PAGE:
Descending through layers of history at the Basilica of San Clemente

18 Dec

I realize that with my travel schedule its been a while since I actually wrote a post regarding, you know, Rome.  Today I braved the chilly temperatures and drizzle to visit the Basilica of San Clemente.  San Clemente was one of the earliest bishops of Rome, and a contemporary of Saint Peter (and some say, Christ) in the first century AD; when being an open follower of Christianity predicted a short life and unpleasant death.  Perhaps that was the inspiration for Christianity’s eventual persecution of pagans?

Just a few blocks away from the Colosseum, the Basilica of San Clemente is a fascinating reminder of the uniqueness of Rome’s  layers of history and how many of its Christian traditions were layered upon Rome’s pagan roots. To explore this marvelous church is to walk back in time — and your starting point is 1100 AD.

If you are fortunate, you’ll enter through the square courtyard with its graceful fountain and covered walkways.  Its simplicity belies the richly decorated 12th century church that sits at ground level.  Entering from the courtyard, you are immediately enveloped by the intensity of the rich decor.

The upper level 12th Century interior (CC Rome-Roma)

Unfortunately, I don’t have any of my own photos as photography is forbidden, and only having been in Italy for a few months, I complied with the rules.  This basilica is in remarkable condition despite being a thousand years old and each surface, from floor to ceiling, is adorned in a different style – from inlaid marble floors, to gorgeous frescos depicting the lives of saints and martyrs, to the luminescent mosaics about the main altar.  I loved the frescos depicting the life and trials of Saint Catherine, who was persecuted by the Emperor Maxentius (who was a contemporary of, and defeated by Constantine – the first Christian Emperor of Rome).

Saint Catherine and an angel miraculously destroy the wheel of torture (CC Monkey Fur)

Like I said, layers and layers of history.

While wandering the 12th century basilica is fascinating enough, take a detour through the gift store, pay 5 euros for a ticket and descend through history.

The next level down brings you to the 4th century basilica.  During one of the many sacks that Rome endured in the latter first millennium, this 4th century basilica was filled in and the current ground-level church was built upon its ruins in the 12th century.  The 4th century Basilica is amazingly well displayed, full of lighting and descriptive plaques in English and Italian.  The NYTimes describes it as “completely relit with discreet bronze lamps that shed light on once-hidden angles and cast haunting shadows. It was kind of like participating in a contemporary art installation (except the art was better).” Well done, Irish Dominicans.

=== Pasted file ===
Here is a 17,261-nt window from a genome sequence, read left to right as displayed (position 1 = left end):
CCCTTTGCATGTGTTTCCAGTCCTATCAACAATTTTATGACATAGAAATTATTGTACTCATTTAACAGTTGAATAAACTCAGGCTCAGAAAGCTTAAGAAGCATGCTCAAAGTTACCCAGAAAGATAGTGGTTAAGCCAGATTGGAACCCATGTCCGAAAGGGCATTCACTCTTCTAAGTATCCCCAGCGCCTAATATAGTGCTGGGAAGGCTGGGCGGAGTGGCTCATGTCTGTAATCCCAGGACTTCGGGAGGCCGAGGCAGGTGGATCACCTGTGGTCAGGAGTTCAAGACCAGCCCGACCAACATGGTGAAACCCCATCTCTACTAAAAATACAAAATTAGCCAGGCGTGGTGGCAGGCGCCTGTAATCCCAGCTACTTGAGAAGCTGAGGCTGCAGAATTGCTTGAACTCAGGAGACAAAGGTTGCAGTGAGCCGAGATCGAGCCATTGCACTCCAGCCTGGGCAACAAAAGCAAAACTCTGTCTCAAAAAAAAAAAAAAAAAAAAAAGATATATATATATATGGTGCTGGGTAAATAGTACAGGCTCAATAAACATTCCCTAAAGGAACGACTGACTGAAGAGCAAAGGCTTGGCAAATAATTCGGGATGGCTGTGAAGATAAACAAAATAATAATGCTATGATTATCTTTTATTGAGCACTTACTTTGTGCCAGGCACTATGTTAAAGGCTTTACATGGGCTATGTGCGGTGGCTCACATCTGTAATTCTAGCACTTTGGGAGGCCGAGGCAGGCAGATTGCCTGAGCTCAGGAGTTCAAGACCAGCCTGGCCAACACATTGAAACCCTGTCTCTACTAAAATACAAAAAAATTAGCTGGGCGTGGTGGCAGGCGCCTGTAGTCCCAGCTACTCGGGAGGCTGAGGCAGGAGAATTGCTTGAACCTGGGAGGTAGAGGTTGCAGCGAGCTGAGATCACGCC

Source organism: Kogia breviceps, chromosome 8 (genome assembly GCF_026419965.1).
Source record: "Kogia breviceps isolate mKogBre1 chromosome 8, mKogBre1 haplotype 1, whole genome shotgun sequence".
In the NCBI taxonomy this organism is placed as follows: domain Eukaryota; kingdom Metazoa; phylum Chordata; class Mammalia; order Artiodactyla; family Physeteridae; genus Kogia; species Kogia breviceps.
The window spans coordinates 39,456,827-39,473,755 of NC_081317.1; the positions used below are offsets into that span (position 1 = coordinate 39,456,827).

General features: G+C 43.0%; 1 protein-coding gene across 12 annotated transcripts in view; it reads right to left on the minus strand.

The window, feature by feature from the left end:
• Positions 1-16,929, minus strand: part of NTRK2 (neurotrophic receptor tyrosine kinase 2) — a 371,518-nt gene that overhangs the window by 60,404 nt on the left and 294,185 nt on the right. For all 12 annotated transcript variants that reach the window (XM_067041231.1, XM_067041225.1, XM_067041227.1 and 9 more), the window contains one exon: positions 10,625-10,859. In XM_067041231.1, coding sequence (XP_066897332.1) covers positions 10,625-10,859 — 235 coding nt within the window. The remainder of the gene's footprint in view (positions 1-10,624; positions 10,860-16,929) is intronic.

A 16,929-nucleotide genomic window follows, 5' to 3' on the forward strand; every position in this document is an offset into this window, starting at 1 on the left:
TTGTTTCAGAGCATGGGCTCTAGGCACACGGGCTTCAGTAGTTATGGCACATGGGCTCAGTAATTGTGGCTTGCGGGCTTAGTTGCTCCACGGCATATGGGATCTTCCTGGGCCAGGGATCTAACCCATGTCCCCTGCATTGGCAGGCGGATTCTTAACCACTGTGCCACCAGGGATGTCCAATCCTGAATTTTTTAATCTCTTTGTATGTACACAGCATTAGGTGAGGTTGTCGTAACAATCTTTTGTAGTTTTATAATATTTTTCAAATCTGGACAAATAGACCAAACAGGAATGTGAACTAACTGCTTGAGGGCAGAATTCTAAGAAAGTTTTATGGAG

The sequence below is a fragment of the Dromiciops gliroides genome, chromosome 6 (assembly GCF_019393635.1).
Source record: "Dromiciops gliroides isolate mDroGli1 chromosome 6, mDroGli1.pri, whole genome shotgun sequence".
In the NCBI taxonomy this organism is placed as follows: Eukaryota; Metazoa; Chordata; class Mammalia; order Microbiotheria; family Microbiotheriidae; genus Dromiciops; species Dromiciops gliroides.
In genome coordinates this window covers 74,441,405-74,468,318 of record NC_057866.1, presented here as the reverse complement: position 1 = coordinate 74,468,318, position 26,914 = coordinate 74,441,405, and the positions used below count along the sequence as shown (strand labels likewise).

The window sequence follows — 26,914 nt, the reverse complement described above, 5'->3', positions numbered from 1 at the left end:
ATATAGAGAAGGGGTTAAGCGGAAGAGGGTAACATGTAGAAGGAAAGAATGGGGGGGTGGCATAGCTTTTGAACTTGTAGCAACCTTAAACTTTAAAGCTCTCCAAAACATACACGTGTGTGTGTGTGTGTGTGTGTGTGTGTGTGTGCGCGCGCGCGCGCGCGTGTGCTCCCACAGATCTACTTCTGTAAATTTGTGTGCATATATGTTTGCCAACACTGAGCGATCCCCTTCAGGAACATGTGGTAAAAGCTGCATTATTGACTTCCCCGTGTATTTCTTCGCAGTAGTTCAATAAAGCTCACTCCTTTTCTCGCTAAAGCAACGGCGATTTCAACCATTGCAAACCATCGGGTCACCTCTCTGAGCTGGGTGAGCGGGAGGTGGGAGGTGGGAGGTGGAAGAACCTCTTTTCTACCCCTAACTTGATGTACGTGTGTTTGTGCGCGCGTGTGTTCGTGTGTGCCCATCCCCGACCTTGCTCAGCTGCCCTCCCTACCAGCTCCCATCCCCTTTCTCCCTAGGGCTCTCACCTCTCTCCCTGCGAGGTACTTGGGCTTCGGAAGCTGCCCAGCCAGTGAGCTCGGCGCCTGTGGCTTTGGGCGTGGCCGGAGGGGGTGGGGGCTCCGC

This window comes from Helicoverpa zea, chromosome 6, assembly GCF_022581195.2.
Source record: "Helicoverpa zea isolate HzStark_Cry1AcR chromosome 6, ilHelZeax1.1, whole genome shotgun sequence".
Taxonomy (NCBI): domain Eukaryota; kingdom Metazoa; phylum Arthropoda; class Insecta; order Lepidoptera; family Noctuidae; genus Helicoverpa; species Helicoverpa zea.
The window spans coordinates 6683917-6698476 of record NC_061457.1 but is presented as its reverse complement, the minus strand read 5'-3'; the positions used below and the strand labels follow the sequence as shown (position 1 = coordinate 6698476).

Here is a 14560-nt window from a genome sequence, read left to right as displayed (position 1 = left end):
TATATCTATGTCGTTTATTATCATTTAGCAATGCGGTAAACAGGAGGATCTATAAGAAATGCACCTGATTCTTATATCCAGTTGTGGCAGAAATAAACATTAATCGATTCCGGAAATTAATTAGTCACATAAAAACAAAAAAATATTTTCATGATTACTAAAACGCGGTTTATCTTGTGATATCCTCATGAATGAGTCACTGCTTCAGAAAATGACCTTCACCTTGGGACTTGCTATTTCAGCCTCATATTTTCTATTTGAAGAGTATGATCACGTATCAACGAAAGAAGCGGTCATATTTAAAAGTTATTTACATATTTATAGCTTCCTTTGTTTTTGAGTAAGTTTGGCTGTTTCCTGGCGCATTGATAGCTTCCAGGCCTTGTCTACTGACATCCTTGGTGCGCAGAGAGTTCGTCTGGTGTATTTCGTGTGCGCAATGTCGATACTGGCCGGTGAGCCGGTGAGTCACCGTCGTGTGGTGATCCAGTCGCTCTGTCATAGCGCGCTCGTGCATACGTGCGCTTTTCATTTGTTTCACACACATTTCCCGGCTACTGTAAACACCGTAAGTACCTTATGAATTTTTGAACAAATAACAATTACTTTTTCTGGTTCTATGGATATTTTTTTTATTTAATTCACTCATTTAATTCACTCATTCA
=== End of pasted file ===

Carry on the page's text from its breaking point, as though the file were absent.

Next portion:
One level down in the 4th century basilica (CC newliturgicalmovement-org)

Wait, what?

According to Wikipedia:

Irish Dominicans have been the caretakers of San Clemente since 1667, when England outlawed the Irish Catholic Church and expelled the entire clergy. Pope Urban VIII gave them refuge at San Clemente, where they have remained, running a residence for priests studying and teaching in Rome. The Dominicans themselves conducted the excavations in the 1950s in collaboration with Italian archaeology students.

It gets better…descend one level more and you’ll realize that 2 stories under today’s surface you are now at the level of ancient, 1st Century Rome, before time and neglect covered its civilization in metres of mud.  Hiding in the labyrinth of an ancient Roman patrician’s private villa are the remains of a Mithriac temple.

Let’s get to the patrician’s home first…it was apparently the villa of one of the first Roman senators who converted to Christianity; secretly holding meetings of the faithful in his home.  As I mentioned, 1st century Rome was a dangerous time and place for Christians – the reign of the Emperor Nero who initiated imperially-sanctioned brutal persecutions of Christians and oversaw the crucifixion of St. Peter.  Eventually a catastrophic fire destroyed this area of ancient Rome (attributed by many to Nero so he could build a golden palace).  The 4th century basilica was build directly over the ruins of the villa, and by the way; nearby the Colesseum was built as a gift to the Roman people to help ease their loss off massive swathes of the city in the same fire.  One of the more striking elements in this subterranean villa today is the sound of running water – in and before the first century AD, this villa was served by fresh spring water.  It probably had radiant floor heating too; I regret to observe that Roman interior heating has not evolved much in the last 2,000 years.

2 levels down in the cave of the Mithraic mysteries (CC

The Mithraic temple itself is very much a mystery, and its rituals and beliefs even at the height of its influence in the first century BC were only shared with its initiates.  This temple was meant to resemble a ritual cave, and you can view the altar depicting the slaughter of a bull, and a tiny statue which seems to be Sol Invictus.  Some historians link the cult of Mithras to Sol Invictus, the Unconquered Sun, whose birth was celebrated on December 25.  Merry Christmas!

The vast array of breathtaking churches in Rome can be overwhelming, but although it’s a few blocks off the main tourist circuit, San Clemente is truly unique in its enormous span of history, as well as the the quality of its displays.

You can find it by walking past the Colosseum for a few blocks and turning right.  Or you can follow this map.


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